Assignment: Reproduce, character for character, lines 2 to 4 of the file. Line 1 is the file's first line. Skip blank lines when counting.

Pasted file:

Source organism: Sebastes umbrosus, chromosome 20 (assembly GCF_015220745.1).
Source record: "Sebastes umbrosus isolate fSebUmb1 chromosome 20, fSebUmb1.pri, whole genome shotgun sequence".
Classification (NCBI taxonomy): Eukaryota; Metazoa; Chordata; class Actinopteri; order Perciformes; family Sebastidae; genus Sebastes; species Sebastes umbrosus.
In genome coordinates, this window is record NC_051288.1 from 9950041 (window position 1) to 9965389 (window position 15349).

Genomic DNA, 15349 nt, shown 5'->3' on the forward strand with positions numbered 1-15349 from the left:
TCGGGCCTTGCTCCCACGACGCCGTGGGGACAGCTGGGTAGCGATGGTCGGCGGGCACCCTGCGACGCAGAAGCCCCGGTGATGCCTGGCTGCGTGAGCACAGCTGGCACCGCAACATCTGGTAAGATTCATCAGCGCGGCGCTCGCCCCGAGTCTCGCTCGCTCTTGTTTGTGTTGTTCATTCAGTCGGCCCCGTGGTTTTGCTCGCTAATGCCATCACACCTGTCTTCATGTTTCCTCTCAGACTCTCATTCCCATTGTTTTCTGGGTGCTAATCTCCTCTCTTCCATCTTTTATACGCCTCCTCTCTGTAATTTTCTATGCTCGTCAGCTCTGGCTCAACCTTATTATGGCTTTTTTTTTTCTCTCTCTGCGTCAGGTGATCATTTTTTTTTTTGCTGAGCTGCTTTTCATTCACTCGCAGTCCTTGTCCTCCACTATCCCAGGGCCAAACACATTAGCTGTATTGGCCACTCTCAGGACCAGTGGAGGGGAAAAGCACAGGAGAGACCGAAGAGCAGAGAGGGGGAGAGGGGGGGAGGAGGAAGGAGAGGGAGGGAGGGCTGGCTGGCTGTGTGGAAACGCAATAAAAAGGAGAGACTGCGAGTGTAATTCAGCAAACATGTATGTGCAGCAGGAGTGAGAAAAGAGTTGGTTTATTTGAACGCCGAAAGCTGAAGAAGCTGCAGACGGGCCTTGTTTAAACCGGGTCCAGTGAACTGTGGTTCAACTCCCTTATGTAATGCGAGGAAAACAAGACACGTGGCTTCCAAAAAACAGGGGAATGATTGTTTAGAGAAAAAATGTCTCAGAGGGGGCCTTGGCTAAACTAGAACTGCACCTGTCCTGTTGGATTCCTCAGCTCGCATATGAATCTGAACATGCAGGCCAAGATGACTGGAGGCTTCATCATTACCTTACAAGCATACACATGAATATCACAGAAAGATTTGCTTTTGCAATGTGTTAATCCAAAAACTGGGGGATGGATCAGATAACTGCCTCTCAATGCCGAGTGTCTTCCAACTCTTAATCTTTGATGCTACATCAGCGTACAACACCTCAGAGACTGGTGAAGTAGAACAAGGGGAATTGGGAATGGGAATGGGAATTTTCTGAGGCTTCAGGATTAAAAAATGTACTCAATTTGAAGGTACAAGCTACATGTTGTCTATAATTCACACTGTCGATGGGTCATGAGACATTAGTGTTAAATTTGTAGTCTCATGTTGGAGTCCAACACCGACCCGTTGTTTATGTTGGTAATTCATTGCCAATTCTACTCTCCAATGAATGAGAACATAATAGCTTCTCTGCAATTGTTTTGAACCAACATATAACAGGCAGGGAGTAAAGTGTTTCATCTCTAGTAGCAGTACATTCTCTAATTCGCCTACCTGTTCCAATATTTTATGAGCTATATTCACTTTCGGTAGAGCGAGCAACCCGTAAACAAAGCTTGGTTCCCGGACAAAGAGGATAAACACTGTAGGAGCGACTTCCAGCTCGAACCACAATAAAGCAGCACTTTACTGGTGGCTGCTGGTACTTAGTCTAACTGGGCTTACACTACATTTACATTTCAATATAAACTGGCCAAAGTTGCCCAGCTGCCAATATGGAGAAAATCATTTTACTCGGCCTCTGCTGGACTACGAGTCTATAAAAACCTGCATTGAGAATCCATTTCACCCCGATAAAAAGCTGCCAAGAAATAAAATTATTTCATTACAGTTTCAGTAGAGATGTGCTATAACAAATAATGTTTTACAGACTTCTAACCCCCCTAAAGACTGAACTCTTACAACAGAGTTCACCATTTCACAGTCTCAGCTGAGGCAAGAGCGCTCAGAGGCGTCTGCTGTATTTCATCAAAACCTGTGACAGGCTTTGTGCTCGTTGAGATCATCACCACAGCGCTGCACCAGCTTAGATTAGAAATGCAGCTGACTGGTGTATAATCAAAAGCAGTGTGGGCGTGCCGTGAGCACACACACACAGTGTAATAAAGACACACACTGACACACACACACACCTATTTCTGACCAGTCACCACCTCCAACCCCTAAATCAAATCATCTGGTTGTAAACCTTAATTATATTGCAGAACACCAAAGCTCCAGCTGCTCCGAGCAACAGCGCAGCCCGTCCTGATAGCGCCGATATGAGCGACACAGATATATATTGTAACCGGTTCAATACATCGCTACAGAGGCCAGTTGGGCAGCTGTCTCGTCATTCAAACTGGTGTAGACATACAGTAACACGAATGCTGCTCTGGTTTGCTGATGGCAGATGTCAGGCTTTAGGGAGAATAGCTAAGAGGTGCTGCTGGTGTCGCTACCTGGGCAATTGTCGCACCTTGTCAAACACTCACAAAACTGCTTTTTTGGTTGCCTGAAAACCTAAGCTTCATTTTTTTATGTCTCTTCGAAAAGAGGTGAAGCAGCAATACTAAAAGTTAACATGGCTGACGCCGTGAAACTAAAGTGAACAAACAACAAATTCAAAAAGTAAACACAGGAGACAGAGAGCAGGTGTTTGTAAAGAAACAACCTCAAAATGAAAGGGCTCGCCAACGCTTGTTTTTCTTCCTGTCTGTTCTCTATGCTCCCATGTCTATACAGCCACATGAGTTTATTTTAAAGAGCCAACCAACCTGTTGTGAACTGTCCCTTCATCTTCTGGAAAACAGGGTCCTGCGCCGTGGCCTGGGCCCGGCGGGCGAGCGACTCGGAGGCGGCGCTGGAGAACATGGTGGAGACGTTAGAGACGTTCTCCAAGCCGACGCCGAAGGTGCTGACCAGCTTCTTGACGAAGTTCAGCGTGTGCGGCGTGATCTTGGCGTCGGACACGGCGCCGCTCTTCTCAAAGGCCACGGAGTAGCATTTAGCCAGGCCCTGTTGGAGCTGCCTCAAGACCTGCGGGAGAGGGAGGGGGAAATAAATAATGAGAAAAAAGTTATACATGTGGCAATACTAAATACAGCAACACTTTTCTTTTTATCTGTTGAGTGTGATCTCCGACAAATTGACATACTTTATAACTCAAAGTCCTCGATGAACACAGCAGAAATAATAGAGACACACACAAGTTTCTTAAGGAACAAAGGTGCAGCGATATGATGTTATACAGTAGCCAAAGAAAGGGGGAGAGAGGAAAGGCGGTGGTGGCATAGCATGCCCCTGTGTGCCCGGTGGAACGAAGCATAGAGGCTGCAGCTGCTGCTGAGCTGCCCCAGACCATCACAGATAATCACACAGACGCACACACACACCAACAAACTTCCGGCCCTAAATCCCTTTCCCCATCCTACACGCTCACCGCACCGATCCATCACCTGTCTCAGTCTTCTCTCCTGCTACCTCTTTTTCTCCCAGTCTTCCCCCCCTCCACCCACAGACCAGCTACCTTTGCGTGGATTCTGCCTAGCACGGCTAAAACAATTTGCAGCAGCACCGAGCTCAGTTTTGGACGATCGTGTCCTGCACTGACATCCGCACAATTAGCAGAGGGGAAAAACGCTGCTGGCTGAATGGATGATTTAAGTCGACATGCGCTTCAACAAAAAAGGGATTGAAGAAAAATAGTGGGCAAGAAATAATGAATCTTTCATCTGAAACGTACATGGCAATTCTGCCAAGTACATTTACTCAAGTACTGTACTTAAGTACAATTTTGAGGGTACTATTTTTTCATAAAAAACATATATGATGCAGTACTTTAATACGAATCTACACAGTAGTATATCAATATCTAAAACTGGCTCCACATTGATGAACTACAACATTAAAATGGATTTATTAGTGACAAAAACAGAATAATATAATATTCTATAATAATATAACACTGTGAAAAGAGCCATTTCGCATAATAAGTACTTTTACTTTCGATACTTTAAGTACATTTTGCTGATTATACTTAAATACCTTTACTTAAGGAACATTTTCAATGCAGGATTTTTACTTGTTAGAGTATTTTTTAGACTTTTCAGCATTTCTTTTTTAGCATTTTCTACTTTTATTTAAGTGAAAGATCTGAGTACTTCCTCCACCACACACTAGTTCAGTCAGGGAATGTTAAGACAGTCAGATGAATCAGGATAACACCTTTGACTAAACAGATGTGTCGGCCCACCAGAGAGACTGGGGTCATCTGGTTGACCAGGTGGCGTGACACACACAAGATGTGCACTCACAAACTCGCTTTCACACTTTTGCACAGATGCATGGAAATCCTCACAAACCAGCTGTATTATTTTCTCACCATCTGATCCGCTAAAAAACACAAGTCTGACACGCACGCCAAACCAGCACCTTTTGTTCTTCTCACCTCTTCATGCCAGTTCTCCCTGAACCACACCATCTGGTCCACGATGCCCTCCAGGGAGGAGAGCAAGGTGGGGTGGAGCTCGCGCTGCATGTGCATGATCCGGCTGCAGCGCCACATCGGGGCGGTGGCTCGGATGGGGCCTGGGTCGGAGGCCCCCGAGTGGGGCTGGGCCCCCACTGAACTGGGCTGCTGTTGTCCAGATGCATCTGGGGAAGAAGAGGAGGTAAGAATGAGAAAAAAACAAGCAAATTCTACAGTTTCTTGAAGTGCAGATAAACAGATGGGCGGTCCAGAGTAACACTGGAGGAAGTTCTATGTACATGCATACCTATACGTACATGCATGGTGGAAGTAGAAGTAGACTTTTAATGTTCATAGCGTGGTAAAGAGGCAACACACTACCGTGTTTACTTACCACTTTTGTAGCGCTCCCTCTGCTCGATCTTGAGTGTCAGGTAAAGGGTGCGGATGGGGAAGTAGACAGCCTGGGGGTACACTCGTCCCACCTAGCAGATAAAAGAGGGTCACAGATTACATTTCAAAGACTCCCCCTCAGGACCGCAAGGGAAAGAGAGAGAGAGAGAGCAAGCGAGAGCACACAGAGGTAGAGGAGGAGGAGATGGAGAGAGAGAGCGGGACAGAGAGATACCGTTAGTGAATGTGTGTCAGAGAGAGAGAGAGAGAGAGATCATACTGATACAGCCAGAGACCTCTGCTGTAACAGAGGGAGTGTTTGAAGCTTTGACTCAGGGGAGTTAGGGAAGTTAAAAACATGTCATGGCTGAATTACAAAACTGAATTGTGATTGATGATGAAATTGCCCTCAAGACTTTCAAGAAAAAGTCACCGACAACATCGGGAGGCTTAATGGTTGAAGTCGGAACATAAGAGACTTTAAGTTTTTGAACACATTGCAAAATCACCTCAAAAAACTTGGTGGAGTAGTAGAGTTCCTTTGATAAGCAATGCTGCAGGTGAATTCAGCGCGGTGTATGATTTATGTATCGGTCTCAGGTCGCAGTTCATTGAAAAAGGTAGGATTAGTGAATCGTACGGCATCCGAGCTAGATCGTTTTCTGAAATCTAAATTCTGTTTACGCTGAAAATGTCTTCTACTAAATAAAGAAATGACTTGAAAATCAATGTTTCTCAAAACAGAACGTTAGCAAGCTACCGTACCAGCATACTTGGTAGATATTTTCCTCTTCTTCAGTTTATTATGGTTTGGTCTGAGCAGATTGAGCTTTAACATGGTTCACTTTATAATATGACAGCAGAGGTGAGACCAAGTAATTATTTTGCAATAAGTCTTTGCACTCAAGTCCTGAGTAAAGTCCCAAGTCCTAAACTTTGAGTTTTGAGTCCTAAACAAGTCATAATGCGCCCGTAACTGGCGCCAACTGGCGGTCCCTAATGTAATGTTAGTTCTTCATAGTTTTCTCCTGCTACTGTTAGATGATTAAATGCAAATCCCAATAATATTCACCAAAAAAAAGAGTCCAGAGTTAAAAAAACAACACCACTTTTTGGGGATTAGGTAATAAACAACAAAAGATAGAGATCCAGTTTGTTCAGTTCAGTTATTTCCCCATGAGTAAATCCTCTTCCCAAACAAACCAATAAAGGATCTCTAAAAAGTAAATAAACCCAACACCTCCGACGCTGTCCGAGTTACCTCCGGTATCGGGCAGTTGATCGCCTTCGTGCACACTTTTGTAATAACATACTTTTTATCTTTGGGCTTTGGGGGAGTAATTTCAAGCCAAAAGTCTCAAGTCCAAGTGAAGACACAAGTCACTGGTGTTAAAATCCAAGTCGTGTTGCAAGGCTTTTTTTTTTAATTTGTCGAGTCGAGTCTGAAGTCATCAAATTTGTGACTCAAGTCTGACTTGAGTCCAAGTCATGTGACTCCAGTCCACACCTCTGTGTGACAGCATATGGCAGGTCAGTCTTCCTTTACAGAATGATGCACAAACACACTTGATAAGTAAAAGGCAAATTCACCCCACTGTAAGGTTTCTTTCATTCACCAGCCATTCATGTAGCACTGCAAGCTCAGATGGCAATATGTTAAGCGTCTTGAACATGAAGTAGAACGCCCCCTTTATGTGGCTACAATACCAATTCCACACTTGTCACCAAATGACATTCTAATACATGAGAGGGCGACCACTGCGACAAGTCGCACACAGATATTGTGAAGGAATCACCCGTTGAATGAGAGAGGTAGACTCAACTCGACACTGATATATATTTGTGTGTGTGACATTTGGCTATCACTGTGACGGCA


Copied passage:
Source record: "Sebastes umbrosus isolate fSebUmb1 chromosome 20, fSebUmb1.pri, whole genome shotgun sequence".
Classification (NCBI taxonomy): Eukaryota; Metazoa; Chordata; class Actinopteri; order Perciformes; family Sebastidae; genus Sebastes; species Sebastes umbrosus.
In genome coordinates, this window is record NC_051288.1 from 9950041 (window position 1) to 9965389 (window position 15349).